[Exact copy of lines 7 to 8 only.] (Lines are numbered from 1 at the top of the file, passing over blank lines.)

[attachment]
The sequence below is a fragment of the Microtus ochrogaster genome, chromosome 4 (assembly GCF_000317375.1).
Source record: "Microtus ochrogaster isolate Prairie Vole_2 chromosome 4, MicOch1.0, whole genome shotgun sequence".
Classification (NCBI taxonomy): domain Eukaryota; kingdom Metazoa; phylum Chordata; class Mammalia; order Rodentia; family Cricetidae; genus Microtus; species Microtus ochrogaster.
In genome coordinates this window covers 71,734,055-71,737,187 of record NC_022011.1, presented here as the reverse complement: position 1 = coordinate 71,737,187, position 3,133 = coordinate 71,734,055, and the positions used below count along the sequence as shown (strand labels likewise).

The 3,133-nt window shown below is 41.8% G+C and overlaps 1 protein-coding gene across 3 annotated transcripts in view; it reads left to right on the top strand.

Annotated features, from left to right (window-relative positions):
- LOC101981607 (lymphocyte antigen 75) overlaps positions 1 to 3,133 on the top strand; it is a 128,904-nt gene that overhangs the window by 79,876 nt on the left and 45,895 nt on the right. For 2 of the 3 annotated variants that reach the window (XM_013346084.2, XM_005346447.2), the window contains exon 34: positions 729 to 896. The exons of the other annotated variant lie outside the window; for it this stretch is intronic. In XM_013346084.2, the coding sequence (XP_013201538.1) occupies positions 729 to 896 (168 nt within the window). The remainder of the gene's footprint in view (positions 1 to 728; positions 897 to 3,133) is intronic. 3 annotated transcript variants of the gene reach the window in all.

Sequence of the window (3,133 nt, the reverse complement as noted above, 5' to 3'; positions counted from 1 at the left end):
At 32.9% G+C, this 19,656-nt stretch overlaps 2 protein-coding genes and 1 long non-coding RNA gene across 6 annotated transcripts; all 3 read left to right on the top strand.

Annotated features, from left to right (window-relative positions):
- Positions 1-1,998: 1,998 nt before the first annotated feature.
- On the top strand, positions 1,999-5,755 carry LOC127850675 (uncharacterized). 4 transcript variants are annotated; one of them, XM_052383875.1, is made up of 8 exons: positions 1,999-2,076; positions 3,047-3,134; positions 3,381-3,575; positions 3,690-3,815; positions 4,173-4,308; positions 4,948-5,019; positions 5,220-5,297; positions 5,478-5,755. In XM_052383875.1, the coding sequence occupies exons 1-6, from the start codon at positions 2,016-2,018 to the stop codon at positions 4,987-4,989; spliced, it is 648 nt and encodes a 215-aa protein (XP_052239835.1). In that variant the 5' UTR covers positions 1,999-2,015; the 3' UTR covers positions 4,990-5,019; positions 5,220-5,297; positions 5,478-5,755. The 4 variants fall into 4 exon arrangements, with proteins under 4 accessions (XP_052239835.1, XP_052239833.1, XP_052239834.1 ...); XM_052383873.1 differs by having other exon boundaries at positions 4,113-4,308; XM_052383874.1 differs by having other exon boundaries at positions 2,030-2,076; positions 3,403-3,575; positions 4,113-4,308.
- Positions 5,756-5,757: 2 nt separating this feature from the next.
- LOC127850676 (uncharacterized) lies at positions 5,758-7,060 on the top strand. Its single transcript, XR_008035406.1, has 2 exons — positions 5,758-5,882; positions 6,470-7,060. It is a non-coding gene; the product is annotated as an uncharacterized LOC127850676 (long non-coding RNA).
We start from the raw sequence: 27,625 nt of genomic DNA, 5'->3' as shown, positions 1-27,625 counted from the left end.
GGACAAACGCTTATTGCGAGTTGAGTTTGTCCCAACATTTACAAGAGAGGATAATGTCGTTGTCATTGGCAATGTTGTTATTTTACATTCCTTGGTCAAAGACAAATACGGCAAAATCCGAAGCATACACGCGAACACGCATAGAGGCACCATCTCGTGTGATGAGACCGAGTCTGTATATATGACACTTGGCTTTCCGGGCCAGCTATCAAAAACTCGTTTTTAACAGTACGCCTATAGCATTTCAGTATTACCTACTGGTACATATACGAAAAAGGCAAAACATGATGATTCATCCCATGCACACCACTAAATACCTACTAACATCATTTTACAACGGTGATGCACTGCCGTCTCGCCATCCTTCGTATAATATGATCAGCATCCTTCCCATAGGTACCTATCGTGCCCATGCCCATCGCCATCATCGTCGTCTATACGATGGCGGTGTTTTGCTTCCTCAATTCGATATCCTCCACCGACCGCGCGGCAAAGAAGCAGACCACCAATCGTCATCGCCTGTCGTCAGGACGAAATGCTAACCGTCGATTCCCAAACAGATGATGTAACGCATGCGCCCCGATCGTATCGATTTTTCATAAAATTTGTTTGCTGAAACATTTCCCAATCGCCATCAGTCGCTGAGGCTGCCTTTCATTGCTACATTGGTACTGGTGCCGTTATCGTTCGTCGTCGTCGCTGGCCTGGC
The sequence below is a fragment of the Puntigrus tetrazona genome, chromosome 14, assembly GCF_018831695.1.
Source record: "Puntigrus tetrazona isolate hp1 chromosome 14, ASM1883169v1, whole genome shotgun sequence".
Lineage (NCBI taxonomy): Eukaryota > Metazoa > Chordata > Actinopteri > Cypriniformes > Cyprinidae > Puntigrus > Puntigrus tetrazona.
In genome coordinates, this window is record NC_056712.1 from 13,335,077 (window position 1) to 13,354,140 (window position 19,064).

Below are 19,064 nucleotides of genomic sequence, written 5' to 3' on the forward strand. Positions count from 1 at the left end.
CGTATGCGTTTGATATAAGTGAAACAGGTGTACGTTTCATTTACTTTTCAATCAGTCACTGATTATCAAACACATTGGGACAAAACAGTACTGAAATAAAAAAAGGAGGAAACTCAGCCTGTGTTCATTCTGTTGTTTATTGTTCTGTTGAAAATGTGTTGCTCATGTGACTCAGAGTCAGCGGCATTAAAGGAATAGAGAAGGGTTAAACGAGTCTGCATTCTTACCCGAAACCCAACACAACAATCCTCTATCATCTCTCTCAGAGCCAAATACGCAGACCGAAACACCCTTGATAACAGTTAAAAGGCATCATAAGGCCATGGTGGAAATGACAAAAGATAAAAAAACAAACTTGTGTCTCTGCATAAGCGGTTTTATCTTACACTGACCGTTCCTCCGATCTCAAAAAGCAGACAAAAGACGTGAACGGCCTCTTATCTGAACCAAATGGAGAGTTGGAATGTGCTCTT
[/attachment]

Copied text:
- LOC101981607 (lymphocyte antigen 75) overlaps positions 1 to 3,133 on the top strand; it is a 128,904-nt gene that overhangs the window by 79,876 nt on the left and 45,895 nt on the right. For 2 of the 3 annotated variants that reach the window (XM_013346084.2, XM_005346447.2), the window contains exon 34: positions 729 to 896. The exons of the other annotated variant lie outside the window; for it this stretch is intronic. In XM_013346084.2, the coding sequence (XP_013201538.1) occupies positions 729 to 896 (168 nt within the window). The remainder of the gene's footprint in view (positions 1 to 728; positions 897 to 3,133) is intronic. 3 annotated transcript variants of the gene reach the window in all.

Sequence of the window (3,133 nt, the reverse complement as noted above, 5' to 3'; positions counted from 1 at the left end):